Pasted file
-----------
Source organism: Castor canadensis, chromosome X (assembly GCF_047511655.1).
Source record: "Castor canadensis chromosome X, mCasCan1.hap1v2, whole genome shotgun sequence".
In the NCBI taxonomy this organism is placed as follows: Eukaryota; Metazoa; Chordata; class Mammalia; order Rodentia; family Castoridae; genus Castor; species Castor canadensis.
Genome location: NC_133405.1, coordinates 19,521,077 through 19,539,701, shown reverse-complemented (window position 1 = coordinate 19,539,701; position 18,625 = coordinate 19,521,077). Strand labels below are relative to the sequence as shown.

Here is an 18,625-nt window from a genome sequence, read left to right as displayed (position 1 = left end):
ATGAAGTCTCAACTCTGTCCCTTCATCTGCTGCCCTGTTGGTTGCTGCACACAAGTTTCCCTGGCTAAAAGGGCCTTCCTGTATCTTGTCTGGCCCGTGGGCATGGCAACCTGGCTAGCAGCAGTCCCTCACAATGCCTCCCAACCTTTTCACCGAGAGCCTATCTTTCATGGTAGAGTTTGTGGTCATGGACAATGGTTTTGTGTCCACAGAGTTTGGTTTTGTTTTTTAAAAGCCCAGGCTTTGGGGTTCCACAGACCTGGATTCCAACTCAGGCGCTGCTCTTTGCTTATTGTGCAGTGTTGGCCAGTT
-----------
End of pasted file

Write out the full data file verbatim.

Source organism: Castor canadensis, chromosome X (assembly GCF_047511655.1).
Source record: "Castor canadensis chromosome X, mCasCan1.hap1v2, whole genome shotgun sequence".
In the NCBI taxonomy this organism is placed as follows: Eukaryota; Metazoa; Chordata; class Mammalia; order Rodentia; family Castoridae; genus Castor; species Castor canadensis.
Genome location: NC_133405.1, coordinates 19,521,077 through 19,539,701, shown reverse-complemented (window position 1 = coordinate 19,539,701; position 18,625 = coordinate 19,521,077). Strand labels below are relative to the sequence as shown.

Here is an 18,625-nt window from a genome sequence, read left to right as displayed (position 1 = left end):
ATGAAGTCTCAACTCTGTCCCTTCATCTGCTGCCCTGTTGGTTGCTGCACACAAGTTTCCCTGGCTAAAAGGGCCTTCCTGTATCTTGTCTGGCCCGTGGGCATGGCAACCTGGCTAGCAGCAGTCCCTCACAATGCCTCCCAACCTTTTCACCGAGAGCCTATCTTTCATGGTAGAGTTTGTGGTCATGGACAATGGTTTTGTGTCCACAGAGTTTGGTTTTGTTTTTTAAAAGCCCAGGCTTTGGGGTTCCACAGACCTGGATTCCAACTCAGGCGCTGCTCTTTGCTTATTGTGCAGTGTTGGCCAGTT